Mommy a.k.a. Short-Order Cook

What does family dinner look like in your home?

Do you sit at a table or in front of the television?  Do you all eat the same meal?

My idea of a successful family dinner has changed since becoming a parent.  And it’s my son who has taught me that what is on each of our plates isn’t nearly as important as what is happening at the table during our family dinner time.

Click here to be re-directed to parents.com to read my personal essay, “Choosing Peace over Peas.”  My essay was written in response to a Parents-sponsored essay contest, with a 300-word limit on the theme, “”The Parent I Thought I’d Be.”  I was a finalist and won a $100 gift card!

 

My Confession About Being a Stay-at-Home Mom

In my 4th grade classroom, preparing for Back-to-School Night. 2006

I have a confession to make.  I never planned on being a stay-at-home mom.  I was a teacher before my son was born, and I planned on being a teacher after my son was born.

At least, that was my plan.

But for those of you who read my blog and know me, plans started to change in 2010 when I became ill.  They really changed in 2013 when I retired from my twelve-year teaching career. 

There is a lot to read about the difficult decision to become a stay-at-home mom or the equally-difficult decision to return to the workplace.  But I didn’t find a lot to read about moms who become stay-at-home moms when it wasn’t their choice.  And as much as I love my son, as much as I feel lucky to take him to school each day and pick him up each afternoon, being a stay-at-home mom wasn’t my choice.

You can click here to be re-directed to mother.ly and read my recently published essay, “I Never Planned To Be a SAHM – To Be Honest, I’m Still Adjusting.”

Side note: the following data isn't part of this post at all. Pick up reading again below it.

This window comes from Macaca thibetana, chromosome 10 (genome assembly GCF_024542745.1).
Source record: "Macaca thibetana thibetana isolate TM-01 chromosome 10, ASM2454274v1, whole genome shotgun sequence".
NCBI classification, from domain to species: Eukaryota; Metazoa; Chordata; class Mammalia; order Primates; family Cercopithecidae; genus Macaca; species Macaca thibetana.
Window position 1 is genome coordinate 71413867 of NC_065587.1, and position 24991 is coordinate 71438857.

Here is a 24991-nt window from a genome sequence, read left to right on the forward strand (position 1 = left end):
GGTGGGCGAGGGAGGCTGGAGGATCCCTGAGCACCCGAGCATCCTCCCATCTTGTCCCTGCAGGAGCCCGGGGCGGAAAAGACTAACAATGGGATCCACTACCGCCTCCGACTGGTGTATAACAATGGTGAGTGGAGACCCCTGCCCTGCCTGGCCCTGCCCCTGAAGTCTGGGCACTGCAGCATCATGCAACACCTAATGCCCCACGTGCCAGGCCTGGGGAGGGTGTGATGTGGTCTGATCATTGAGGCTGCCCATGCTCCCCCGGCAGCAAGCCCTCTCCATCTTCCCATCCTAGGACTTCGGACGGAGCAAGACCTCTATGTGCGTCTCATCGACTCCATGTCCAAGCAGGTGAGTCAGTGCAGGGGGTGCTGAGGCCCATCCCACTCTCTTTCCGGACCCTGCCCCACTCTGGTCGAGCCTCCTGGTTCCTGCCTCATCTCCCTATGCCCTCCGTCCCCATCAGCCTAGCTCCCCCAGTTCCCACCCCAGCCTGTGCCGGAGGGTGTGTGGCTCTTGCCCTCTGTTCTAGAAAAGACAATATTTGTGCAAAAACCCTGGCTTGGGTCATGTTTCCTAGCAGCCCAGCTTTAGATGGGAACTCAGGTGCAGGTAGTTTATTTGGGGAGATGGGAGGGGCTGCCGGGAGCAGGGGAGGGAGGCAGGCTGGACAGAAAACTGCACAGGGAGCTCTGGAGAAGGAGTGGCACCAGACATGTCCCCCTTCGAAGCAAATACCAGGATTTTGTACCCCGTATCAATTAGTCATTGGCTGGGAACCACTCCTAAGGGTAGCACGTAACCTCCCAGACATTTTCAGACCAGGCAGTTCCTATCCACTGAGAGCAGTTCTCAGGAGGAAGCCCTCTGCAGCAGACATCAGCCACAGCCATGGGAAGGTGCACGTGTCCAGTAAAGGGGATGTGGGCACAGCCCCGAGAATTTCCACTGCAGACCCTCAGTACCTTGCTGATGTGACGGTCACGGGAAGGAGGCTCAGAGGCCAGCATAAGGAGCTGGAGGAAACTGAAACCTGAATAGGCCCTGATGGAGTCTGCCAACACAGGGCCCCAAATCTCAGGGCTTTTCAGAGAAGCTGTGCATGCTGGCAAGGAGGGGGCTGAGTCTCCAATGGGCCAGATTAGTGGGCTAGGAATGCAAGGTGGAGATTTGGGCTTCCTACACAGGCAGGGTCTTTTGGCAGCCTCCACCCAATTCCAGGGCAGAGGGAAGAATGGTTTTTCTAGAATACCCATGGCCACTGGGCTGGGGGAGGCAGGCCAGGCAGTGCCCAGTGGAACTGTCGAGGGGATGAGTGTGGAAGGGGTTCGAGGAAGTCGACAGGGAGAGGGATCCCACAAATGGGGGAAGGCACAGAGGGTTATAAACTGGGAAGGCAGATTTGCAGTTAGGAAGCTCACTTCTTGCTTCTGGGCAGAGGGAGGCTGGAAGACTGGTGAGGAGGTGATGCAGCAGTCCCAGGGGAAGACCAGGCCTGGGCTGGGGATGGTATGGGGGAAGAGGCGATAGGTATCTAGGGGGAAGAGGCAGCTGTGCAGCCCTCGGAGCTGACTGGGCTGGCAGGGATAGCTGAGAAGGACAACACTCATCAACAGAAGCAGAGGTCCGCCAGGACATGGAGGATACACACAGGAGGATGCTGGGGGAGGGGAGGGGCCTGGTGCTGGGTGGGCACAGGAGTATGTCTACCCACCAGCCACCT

Proudly Under-Scheduled

Time for the important things — a game of basketball between father and son

When you Google “Overscheduled children,” more than 200,000 results show up.  If you’re not familiar with the term, it applies to children who are spending most of their waking hours in school and involved in organized activities (such as enrichment classes, sports teams, and lessons). 

I’m proud to say that my son is not an “overscheduled” child.  He’s a ten-year-old fifth-grader who goes to school until 2:30 pm (1:30 pm on Tuesdays), and then spends the rest of the afternoon at home doing homework, playing, and relaxing (except on Tuesdays when we pay a visit to the public library). 

You can learn about our family’s decision not to have Ryan become an “overscheduled child” by clicking here and reading my recently published essay, “Why My Son Doesn’t Need ‘Enrichment’ Classes” at RoleReboot.

 

 

A Reminder to Practice Kindness

horoscope (photo by Wendy Kennar)

As I was reading the Sunday Los Angeles Times, I came across my horoscope.  I’ve found that sometimes my horoscope is rather general and could be applied to just about anyone.  Other times, I find my horoscope to be completely irrelevant to my life.  This week, I’d have to say my horoscope was spot on.

Pisces (Feb. 19-March 20):  Of course you deserve

your own kindness.  If you’re still struggling with that

it’s a good day to simply drop the fight.  Assume that

one of the main things you need right now is

more compassion and then give it to yourself.

Along those lines, I’d also like to share a post I wrote that MomsLA.com published last week.  Here’s the link to “Why I Don’t Volunteer to Chaperone My Son’s Field Trips”:

http://momsla.com/dont-volunteer-chaperone-sons-field-trips/